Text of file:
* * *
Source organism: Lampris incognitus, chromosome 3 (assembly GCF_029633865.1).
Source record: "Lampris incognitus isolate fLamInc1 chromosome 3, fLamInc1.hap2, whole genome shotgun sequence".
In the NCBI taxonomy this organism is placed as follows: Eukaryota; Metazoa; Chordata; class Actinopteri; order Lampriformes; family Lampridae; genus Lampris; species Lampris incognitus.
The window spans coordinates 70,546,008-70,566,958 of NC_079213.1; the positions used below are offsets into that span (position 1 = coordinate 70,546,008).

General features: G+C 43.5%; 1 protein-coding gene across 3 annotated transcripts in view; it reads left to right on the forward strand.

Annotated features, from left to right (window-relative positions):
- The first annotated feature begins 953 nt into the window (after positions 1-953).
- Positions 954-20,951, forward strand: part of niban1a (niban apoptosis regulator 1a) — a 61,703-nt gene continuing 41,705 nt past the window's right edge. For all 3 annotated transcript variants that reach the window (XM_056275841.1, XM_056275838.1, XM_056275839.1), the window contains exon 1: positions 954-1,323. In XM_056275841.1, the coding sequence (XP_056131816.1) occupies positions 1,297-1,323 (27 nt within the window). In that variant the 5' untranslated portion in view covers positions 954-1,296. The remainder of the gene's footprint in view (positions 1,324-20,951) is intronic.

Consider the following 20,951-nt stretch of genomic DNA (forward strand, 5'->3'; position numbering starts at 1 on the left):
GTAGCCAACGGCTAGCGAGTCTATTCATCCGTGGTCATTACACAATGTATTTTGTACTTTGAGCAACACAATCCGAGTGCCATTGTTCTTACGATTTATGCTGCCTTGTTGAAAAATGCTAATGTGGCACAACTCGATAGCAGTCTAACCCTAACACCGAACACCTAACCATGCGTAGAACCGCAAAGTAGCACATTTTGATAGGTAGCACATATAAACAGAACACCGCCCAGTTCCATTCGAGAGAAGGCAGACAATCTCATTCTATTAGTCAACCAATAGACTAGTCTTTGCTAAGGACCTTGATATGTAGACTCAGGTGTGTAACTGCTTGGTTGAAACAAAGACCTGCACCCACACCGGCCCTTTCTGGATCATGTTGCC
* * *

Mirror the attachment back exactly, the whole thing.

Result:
Source organism: Lampris incognitus, chromosome 3 (assembly GCF_029633865.1).
Source record: "Lampris incognitus isolate fLamInc1 chromosome 3, fLamInc1.hap2, whole genome shotgun sequence".
In the NCBI taxonomy this organism is placed as follows: Eukaryota; Metazoa; Chordata; class Actinopteri; order Lampriformes; family Lampridae; genus Lampris; species Lampris incognitus.
The window spans coordinates 70,546,008-70,566,958 of NC_079213.1; the positions used below are offsets into that span (position 1 = coordinate 70,546,008).

General features: G+C 43.5%; 1 protein-coding gene across 3 annotated transcripts in view; it reads left to right on the forward strand.

Annotated features, from left to right (window-relative positions):
- The first annotated feature begins 953 nt into the window (after positions 1-953).
- Positions 954-20,951, forward strand: part of niban1a (niban apoptosis regulator 1a) — a 61,703-nt gene continuing 41,705 nt past the window's right edge. For all 3 annotated transcript variants that reach the window (XM_056275841.1, XM_056275838.1, XM_056275839.1), the window contains exon 1: positions 954-1,323. In XM_056275841.1, the coding sequence (XP_056131816.1) occupies positions 1,297-1,323 (27 nt within the window). In that variant the 5' untranslated portion in view covers positions 954-1,296. The remainder of the gene's footprint in view (positions 1,324-20,951) is intronic.

Consider the following 20,951-nt stretch of genomic DNA (forward strand, 5'->3'; position numbering starts at 1 on the left):
GTAGCCAACGGCTAGCGAGTCTATTCATCCGTGGTCATTACACAATGTATTTTGTACTTTGAGCAACACAATCCGAGTGCCATTGTTCTTACGATTTATGCTGCCTTGTTGAAAAATGCTAATGTGGCACAACTCGATAGCAGTCTAACCCTAACACCGAACACCTAACCATGCGTAGAACCGCAAAGTAGCACATTTTGATAGGTAGCACATATAAACAGAACACCGCCCAGTTCCATTCGAGAGAAGGCAGACAATCTCATTCTATTAGTCAACCAATAGACTAGTCTTTGCTAAGGACCTTGATATGTAGACTCAGGTGTGTAACTGCTTGGTTGAAACAAAGACCTGCACCCACACCGGCCCTTTCTGGATCATGTTGCC